# Rounding to nearest 100

First number needs to be rounded to nearest second number. There are many ways of doing this, but whats the best and shortest algorithm? Anyone up for a challenge :-)

1244->1200
1254->1300
123->100
178->200
1576->1600
1449->1400
123456->123500
654321->654300
23->00
83->100

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ruby should be fine –  Senthoor Feb 25 '09 at 7:06

For input n:

(n + 50) / 100 * 100

using integer division.

Note that many languages/libraries already have functions to do this.

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In JavaScript, this worked for me: 100 * Math.floor((n + 50) / 100); –  Pawan Aug 6 at 5:47

Ruby's round method can consume negative precisions:

n.round(-2)

In this case -2 gets you rounding to the nearest hundred.

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ruby 2.0, for the win on this one. –  Mallanaga Apr 29 at 18:53
Much better. Should be the winner. This is the native answer. –  Merovex Jul 27 at 0:41
Learned me something today! –  Michael Baldry Oct 3 at 9:17
100 * round(n/100.0)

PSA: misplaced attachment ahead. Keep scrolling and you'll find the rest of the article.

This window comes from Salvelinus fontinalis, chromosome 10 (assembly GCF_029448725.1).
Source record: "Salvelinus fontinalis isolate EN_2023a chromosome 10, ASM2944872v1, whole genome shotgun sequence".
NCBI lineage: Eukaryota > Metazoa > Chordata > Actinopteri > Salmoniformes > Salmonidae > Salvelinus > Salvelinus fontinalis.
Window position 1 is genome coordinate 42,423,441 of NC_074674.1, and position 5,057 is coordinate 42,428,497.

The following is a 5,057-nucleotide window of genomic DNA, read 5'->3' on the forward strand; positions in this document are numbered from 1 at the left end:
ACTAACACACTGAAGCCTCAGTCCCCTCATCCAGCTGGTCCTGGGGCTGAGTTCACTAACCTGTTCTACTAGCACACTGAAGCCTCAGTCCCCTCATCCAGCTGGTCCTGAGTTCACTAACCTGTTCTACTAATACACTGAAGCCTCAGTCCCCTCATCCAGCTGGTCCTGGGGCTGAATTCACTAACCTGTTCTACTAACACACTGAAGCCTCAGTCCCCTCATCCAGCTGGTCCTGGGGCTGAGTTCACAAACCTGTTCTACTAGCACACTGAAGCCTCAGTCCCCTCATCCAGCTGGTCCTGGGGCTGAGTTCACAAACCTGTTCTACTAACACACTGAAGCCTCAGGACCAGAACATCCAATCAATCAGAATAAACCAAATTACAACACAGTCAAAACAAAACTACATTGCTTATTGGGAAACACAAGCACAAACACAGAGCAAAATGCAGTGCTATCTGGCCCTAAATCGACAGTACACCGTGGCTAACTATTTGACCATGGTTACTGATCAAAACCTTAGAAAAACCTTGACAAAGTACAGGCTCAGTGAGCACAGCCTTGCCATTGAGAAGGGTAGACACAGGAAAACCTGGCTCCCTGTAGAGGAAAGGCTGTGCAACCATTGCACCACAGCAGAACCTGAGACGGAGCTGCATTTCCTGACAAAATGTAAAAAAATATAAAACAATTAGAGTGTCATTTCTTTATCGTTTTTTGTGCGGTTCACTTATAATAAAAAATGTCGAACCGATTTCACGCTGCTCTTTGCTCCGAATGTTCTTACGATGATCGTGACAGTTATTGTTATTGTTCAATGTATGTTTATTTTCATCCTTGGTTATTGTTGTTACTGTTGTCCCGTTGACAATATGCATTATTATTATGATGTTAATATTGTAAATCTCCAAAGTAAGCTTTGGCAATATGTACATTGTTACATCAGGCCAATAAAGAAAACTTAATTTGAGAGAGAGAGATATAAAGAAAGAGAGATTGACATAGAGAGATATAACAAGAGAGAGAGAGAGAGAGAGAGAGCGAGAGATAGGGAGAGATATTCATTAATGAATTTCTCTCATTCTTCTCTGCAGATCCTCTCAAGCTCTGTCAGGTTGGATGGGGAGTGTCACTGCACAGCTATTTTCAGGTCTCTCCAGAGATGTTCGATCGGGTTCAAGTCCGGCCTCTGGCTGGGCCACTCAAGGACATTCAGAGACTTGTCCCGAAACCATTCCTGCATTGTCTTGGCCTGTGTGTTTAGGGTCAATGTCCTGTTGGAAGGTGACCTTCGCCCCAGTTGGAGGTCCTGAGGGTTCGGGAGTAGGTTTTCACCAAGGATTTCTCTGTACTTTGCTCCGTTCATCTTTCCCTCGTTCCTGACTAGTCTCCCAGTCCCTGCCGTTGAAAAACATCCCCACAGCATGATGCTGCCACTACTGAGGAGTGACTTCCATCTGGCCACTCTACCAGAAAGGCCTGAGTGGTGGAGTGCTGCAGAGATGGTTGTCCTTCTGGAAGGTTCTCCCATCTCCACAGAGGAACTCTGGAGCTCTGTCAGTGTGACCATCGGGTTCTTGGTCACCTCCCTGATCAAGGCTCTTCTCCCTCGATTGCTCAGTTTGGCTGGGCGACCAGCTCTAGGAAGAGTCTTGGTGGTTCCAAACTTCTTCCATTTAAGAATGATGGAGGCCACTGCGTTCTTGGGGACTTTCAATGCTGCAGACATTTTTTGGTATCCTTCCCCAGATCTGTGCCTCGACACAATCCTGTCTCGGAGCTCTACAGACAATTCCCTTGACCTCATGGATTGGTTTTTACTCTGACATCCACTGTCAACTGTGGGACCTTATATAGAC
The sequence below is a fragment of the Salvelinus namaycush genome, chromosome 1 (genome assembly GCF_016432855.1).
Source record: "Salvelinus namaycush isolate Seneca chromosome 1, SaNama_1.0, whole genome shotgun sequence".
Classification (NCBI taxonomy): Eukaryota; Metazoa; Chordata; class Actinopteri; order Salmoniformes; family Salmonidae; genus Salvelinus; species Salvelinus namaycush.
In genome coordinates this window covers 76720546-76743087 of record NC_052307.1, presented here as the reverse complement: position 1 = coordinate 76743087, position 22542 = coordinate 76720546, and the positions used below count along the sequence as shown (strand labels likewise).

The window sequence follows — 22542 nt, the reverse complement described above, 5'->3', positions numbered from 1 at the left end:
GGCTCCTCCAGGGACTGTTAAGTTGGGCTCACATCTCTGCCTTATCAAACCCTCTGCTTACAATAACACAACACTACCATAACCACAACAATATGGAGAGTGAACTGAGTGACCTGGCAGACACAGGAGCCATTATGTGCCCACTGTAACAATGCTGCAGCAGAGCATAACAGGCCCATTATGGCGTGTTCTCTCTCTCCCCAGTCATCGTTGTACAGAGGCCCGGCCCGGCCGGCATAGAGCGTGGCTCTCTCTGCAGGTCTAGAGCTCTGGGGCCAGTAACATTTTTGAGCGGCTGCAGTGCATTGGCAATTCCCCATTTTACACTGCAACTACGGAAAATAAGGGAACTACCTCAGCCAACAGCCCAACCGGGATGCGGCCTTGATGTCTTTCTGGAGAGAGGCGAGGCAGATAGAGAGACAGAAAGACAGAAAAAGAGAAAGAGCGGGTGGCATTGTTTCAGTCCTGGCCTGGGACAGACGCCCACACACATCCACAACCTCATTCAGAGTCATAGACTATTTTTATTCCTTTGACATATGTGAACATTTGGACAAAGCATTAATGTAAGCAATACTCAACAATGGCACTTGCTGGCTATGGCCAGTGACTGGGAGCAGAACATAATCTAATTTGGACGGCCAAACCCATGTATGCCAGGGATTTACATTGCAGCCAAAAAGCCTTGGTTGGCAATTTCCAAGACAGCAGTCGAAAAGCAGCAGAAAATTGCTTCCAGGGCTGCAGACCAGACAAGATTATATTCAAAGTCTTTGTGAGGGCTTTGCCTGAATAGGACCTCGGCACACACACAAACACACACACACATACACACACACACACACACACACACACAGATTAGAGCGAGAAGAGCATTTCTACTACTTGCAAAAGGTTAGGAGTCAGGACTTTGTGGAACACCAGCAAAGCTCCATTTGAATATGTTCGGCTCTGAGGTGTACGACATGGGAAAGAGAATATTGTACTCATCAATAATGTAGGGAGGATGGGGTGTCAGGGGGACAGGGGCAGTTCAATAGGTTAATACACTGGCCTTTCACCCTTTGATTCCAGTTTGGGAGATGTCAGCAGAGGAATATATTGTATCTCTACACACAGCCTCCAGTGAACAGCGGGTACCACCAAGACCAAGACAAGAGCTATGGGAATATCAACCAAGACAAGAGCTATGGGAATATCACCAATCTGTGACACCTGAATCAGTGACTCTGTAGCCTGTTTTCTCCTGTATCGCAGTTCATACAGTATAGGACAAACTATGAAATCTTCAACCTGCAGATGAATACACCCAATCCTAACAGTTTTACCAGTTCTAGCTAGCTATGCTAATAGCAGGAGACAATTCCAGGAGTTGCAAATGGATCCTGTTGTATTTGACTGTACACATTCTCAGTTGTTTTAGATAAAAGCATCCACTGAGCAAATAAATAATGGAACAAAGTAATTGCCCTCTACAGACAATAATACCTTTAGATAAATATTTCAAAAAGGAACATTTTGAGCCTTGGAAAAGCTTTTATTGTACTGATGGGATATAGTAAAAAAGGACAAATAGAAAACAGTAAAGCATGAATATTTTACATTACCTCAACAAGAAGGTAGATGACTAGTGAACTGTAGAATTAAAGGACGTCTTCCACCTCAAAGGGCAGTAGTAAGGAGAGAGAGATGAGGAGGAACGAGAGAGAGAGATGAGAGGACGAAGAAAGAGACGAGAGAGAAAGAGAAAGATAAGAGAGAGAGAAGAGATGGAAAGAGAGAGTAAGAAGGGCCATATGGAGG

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I know it's late in the game, but here's something I generally set up when I'm dealing with having to round things up to the nearest nTh:

Number.prototype.roundTo = function(nTo) {
nTo = nTo || 10;
return Math.round(this * (1 / nTo) ) * nTo;
}
console.log("roundto ", (925.50).roundTo(100));

Number.prototype.ceilTo = function(nTo) {
nTo = nTo || 10;
return Math.ceil(this * (1 / nTo) ) * nTo;
}
console.log("ceilTo ", (925.50).ceilTo(100));

Number.prototype.floorTo = function(nTo) {
nTo = nTo || 10;
return Math.floor(this * (1 / nTo) ) * nTo;
}
console.log("floorTo ", (925.50).floorTo(100));

I find myself using Number.ceilTo(..) because I'm working with Canvas and trying to get out to determine how far out to scale.

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This will do it, given you're using integer math:

n = (n + 50) / 100 * 100

Of course, you didn't specify the behavior of e.g., 1350 and 1450, so I've elected to round up. If you need round-to-even, that'll not work.

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Is this homework?

Generally, mod 100, then if >50 add else subtract.

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No its not home work :-) –  Senthoor Feb 25 '09 at 6:54
What the hell Brian! mod and if-then-else that's gonna be really slow. If you're using integers check David's answer. It's a branch-less common way to solve this problem. It works with floating-point numbers as well. –  John Leidegren Feb 25 '09 at 6:55
I myself came up with this answer in Ruby. numbers.each {|number| puts number + '->' + number.gsub(/\d\d\d\$/,(number[number.size-3,1].to_i + number[number.size-2,1].to_i / 5).to_s+'00')} –  Senthoor Feb 25 '09 at 7:05